Reuben Saltzman

Pre-drywall inspections

If you’re having a new home built, when should you have the home inspection? What type of home inspections should be done? We get asked these questions a lot. There are three types of inspections associated with new-construction homes: pre-drywall, final, and one-year warranty. Today I’ll discuss all three.

Pre-drywall inspection

The American Society of Home Inspectors (ASHI) has a Standard Of Practice for conducting residential pre-drywall inspections, and this is the standard that we at Structure Tech follow. You can find this standard online here: Pre-Drywall Inspection Standard

This standard says what’s included, what isn’t, what gets reported on, described, etc. It’s very similar in detail to the ASHI SOP for home inspections, but it covers a different scope.

I’m guessing that most other home inspectors who conduct pre-drywall inspections follow this standard, but not all home inspectors conduct these types of inspections. Not even here at Structure Tech… including me.

Per the ASHI Pre-Drywall Inspection SOP, this inspection should take place after the following components have been installed:

A. Foundation components,
B. Floor, wall, and roof structural components,
C. Plumbing, electrical, and rough-in components,
D. Windows and exterior doors.

Pre-drywall inspection

It goes without saying that this should happen before the drywall is installed, right? These inspections typically take about 60 – 90 minutes to conduct, and they’re priced accordingly.

Final inspection

The final inspection is really a standard home inspection, but I call it a ‘final’ inspection in this context to make it clear that it should be done after the home has been completely built. If the builder is running behind on schedule, the home inspection should be re-scheduled. A home inspection conducted too soon in the building process will leave the buyer with a huge punch-list of incomplete stuff. Once that’s all done, who checks it? Do you hire the home inspector to go out again? No, just have the home inspection done when everything is complete.

The photo below shows a home that was almost completed. The overhead doors still had to be installed, but just about everything else was done.

New construction home

If you had to choose only one type of inspection, it should be the final inspection. This is the most important one.

One-year warranty inspection

A one-year warranty inspection, aka 11-month warranty inspection, is also a standard home inspection with a different name. The difference between a one-year warranty inspection and a final inspection is timing. One-year warranty inspections should be conducted before the builder’s one-year warranty is up. Here in Minnesota, Statute 327A.02 says that home buyers get a one-year warranty on their home that covers “defects caused by faulty workmanship and defective materials due to noncompliance with building standards.”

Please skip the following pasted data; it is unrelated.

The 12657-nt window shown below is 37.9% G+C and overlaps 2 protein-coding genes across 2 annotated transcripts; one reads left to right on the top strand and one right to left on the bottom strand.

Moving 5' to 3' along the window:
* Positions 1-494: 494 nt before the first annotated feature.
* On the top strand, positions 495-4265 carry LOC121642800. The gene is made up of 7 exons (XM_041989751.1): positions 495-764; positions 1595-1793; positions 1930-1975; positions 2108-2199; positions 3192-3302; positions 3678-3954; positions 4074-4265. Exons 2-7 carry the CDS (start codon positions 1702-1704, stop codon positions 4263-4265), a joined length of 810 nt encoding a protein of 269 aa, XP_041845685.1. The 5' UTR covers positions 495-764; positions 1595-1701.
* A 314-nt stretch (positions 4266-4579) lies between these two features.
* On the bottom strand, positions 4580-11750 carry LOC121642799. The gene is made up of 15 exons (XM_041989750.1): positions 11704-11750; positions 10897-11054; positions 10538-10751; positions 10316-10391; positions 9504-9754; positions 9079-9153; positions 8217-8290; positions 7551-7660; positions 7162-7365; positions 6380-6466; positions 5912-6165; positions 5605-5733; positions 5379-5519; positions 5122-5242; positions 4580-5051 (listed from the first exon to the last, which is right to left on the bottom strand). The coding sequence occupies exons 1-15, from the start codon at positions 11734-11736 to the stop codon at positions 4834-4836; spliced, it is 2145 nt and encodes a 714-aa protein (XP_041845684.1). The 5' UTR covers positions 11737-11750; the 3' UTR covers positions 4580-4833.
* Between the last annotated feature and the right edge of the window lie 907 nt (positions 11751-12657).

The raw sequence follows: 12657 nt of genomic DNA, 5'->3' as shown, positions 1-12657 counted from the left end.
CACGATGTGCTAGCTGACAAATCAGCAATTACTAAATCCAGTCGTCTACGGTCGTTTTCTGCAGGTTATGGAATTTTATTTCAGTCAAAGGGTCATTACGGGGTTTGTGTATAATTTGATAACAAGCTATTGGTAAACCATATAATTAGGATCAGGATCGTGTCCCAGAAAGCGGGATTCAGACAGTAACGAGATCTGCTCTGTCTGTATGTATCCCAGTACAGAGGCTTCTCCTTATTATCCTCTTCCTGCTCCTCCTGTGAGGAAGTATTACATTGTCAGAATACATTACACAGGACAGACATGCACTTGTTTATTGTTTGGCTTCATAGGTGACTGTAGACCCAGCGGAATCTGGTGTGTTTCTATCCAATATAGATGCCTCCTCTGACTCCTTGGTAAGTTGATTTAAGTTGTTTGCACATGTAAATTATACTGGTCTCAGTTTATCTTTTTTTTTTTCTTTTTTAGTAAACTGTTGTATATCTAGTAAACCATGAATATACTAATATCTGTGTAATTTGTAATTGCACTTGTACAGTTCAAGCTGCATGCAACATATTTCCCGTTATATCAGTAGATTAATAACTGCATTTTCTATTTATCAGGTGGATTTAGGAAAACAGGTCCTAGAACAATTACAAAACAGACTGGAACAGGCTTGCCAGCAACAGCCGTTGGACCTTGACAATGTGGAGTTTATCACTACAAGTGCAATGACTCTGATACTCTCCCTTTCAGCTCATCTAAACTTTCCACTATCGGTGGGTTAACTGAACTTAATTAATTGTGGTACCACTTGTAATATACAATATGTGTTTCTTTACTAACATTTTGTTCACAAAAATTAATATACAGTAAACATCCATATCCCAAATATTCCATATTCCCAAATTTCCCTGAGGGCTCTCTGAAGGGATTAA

The vast majority of our one-year warranty inspection clients are people who bought new construction homes without an inspection and later regretted it. They’ve had way more problems with their new home than they had bargained for, and they want to know what else is going on. Once we conduct this inspection and the builder comes out to fix stuff, a lot of neighbors take note of the additional work, ask questions, and then schedule us for their home. One inspection can quickly turn into several inspections in these new developments.

I blogged about the importance of these types of inspections last week: New construction inspection: trust, but verify.


If you’re having a new home built, get a pre-drywall inspection and a final inspection. If you’re buying a new home that has already been built, get a home inspection. If you’ve already purchased a new home but you skipped the inspection, schedule a one-year warranty inspection before your warranty expires.

For information about what we find during new construction inspections, please visit our New Construction Inspections page. This is a new page on our website, and I’ve added links to all of my past blog posts on new-construction inspections there.

Author: Reuben SaltzmanStructure Tech Home Inspections

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